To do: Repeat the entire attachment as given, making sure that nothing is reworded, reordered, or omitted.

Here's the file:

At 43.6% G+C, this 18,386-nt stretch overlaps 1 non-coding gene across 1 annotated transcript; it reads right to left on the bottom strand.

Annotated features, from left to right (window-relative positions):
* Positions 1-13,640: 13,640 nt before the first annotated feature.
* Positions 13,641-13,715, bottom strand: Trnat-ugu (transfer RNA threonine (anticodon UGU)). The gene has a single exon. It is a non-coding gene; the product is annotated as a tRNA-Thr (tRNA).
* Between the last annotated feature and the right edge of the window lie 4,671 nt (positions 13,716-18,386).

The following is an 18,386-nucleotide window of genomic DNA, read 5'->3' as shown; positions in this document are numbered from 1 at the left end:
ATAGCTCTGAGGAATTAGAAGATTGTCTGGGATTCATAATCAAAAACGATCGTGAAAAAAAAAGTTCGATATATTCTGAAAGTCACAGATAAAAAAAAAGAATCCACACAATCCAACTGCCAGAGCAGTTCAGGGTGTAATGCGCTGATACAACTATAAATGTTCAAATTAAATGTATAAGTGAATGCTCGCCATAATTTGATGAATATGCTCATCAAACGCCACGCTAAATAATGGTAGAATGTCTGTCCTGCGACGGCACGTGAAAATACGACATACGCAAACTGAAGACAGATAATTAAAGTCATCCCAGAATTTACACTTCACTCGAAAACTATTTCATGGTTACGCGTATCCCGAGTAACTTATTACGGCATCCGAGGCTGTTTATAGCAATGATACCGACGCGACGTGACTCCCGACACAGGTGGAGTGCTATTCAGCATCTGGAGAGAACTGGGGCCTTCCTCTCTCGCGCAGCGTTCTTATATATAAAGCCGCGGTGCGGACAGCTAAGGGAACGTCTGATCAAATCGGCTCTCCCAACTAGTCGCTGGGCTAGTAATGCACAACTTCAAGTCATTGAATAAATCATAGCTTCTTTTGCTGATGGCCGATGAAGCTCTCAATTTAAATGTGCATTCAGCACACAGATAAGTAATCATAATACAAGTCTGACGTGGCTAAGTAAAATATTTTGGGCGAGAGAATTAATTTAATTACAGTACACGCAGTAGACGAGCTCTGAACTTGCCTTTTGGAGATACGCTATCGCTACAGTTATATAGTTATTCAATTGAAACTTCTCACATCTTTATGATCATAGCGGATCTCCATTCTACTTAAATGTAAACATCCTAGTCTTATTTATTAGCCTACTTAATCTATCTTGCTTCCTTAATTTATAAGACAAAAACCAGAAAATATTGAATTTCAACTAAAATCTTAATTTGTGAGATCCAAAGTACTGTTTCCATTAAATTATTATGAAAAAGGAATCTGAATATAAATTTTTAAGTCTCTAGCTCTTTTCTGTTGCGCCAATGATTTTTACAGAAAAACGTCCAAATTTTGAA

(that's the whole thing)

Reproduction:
At 43.6% G+C, this 18,386-nt stretch overlaps 1 non-coding gene across 1 annotated transcript; it reads right to left on the bottom strand.

Annotated features, from left to right (window-relative positions):
* Positions 1-13,640: 13,640 nt before the first annotated feature.
* Positions 13,641-13,715, bottom strand: Trnat-ugu (transfer RNA threonine (anticodon UGU)). The gene has a single exon. It is a non-coding gene; the product is annotated as a tRNA-Thr (tRNA).
* Between the last annotated feature and the right edge of the window lie 4,671 nt (positions 13,716-18,386).

The following is an 18,386-nucleotide window of genomic DNA, read 5'->3' as shown; positions in this document are numbered from 1 at the left end:
ATAGCTCTGAGGAATTAGAAGATTGTCTGGGATTCATAATCAAAAACGATCGTGAAAAAAAAAGTTCGATATATTCTGAAAGTCACAGATAAAAAAAAAGAATCCACACAATCCAACTGCCAGAGCAGTTCAGGGTGTAATGCGCTGATACAACTATAAATGTTCAAATTAAATGTATAAGTGAATGCTCGCCATAATTTGATGAATATGCTCATCAAACGCCACGCTAAATAATGGTAGAATGTCTGTCCTGCGACGGCACGTGAAAATACGACATACGCAAACTGAAGACAGATAATTAAAGTCATCCCAGAATTTACACTTCACTCGAAAACTATTTCATGGTTACGCGTATCCCGAGTAACTTATTACGGCATCCGAGGCTGTTTATAGCAATGATACCGACGCGACGTGACTCCCGACACAGGTGGAGTGCTATTCAGCATCTGGAGAGAACTGGGGCCTTCCTCTCTCGCGCAGCGTTCTTATATATAAAGCCGCGGTGCGGACAGCTAAGGGAACGTCTGATCAAATCGGCTCTCCCAACTAGTCGCTGGGCTAGTAATGCACAACTTCAAGTCATTGAATAAATCATAGCTTCTTTTGCTGATGGCCGATGAAGCTCTCAATTTAAATGTGCATTCAGCACACAGATAAGTAATCATAATACAAGTCTGACGTGGCTAAGTAAAATATTTTGGGCGAGAGAATTAATTTAATTACAGTACACGCAGTAGACGAGCTCTGAACTTGCCTTTTGGAGATACGCTATCGCTACAGTTATATAGTTATTCAATTGAAACTTCTCACATCTTTATGATCATAGCGGATCTCCATTCTACTTAAATGTAAACATCCTAGTCTTATTTATTAGCCTACTTAATCTATCTTGCTTCCTTAATTTATAAGACAAAAACCAGAAAATATTGAATTTCAACTAAAATCTTAATTTGTGAGATCCAAAGTACTGTTTCCATTAAATTATTATGAAAAAGGAATCTGAATATAAATTTTTAAGTCTCTAGCTCTTTTCTGTTGCGCCAATGATTTTTACAGAAAAACGTCCAAATTTTGAA